All Tech All The Time?
This is in response to a question that Robert Pronovost recently asked me about how much technology should be used in the classroom. My initial answer was that technology should be used when it’s needed and that we shouldn’t expect to see technology being used all the time in classrooms. After pondering on this a bit more, I think that was a safe answer. It’s an answer that doesn’t reflect the world we live in and leaves room for some to say, we’re learning, so we don’t need technology. Well…
We like to talk SAMR from the teacher’s perspective but I think technology in the classroom needs to start with the students. Having access to 1:1 devices has the potential to transform how students learn. Technology does not replace; technology enhances, augments, and accelerates. Technology is a disruptor, it eliminates the middle man from traditional models. In the classroom, the middle man is the textbook, the worksheet. the memorization of facts and yes, even the summative assessment.
I am going to take a very student centered view on this answer and say that technology should be used whenever students need it. Just like we do in real life.
The challenge is, what does that really mean for the classroom? I think it means that whenever a student needs information they should be able to use technology to access resources to look it up. Those resources might be the Internet, a social network or their friend in the next classroom. I also think it means teachers need to model this behavior for their students.
Artificially restricting a student’s access to information, their social network or their peers is a purely 20th century concept of learning. Providing a sheet of paper (or text book, digital or otherwise) that students then use to “find” and copy information into a worksheet is tantamount to teaching malpractice in the digital age. Students need real skills if they are going to develop fundamental digital literacy. Nobody outside of a classroom looks for answers in a textbook. Today, online information search, acquisition and retrieval is critical for college, career and life long learning. In every 1:1 classroom, how students access information should be radically different.
The same can be said for creating content. While paper and pencil shouldn’t necessarily disappear, the power of a 1:1 classroom to create content for a broader audience, beyond the teacher and the classroom is another critical literacy in the digital economy of today. No matter how student work is created, whether online or on paper, technology should be leveraged in the classroom to share with the outside world. Technology should be used to expand student audience to other classes on campus, to parents and community, and across the globe. A picture is worth a thousand words, sharing a picture of a student project with a broader audience, on a regular basis, in a safe classroom environment, will prepare students for the world of online sharing that awaits them outside of school.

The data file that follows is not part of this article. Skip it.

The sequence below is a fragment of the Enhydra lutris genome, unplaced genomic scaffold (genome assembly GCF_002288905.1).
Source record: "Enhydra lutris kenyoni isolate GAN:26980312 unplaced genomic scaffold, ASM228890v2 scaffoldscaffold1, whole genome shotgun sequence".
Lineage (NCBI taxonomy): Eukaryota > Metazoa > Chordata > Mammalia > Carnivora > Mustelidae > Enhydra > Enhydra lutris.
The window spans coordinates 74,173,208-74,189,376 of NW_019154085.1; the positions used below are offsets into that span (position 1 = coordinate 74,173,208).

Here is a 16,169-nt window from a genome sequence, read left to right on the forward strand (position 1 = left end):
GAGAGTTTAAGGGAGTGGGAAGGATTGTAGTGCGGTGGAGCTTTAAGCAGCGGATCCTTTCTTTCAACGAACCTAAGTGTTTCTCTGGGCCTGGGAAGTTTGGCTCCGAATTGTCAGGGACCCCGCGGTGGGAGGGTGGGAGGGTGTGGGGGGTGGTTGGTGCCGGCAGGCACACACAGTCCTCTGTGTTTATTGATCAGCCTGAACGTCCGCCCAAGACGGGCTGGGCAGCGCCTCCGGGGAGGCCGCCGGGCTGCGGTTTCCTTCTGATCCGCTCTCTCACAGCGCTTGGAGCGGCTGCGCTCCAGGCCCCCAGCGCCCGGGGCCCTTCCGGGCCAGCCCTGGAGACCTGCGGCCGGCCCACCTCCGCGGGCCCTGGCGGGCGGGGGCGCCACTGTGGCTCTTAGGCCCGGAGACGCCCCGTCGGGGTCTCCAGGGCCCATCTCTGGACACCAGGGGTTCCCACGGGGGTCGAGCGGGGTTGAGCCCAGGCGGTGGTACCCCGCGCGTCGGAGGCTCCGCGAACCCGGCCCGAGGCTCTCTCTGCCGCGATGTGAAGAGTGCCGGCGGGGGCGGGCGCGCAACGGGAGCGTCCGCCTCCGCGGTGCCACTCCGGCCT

Using online tools instead of traditional paper/pencil activities lends itself to fostering collaboration especially if students are using a collaboration suite like Google Docs where the teacher can provide feedback in real time. Students can easily work collaboratively on projects across time and space as they learn to navigate the anytime, anywhere learning that is another fundamental literacy of today’s digital age.
The more I think about it, the more I believe that the core backbone of instruction should be built around a digital ecosystem with digital workflows using the technology we have available today to access information and create content across the “curriculum”. I think students need fundamental digital literacy skills to be successful, self sufficient, lifelong learners and those sills cannot be learned without ubiquitous access to technology.
Why education chooses to focus so much on content vs. learning has always puzzled me. Facts are free, ideas cost money. We spend so much money on facts (curriculum) instead of ideas (pedagogy, professional development, learning to learn) and then we spend even more money assessing content knowledge over the knowledge to learn. It’s kind of crazy actually.
In every 1:1 classroom, the expectation should be that students use technology to access information through online resources and social networks, to collaborate with their peers and content experts, to create and share their ideas, thoughts and projects with the world. And all of this requires that we teach kids how to do this, responsibly, safely and effectively which means, we need teachers to model and teach these skills as well.
To make this happen, Teachers need digital workflows, frameworks and scaffolding. I believe this is where the focus of teacher professional development should be, instructional practice with technology infused into the process. Districts that still separate content area instruction from educational technology are missing the point. It’s all about good instruction, and today, that means technology infused instruction, where students choose when and how to use technology to empower their learning.
Thanks to Robert for making me think about this because it’s certainly a timely topic and as we push more technology into classrooms and have discussions about what that technology use should look like, I think it’s important that we take on these big questions.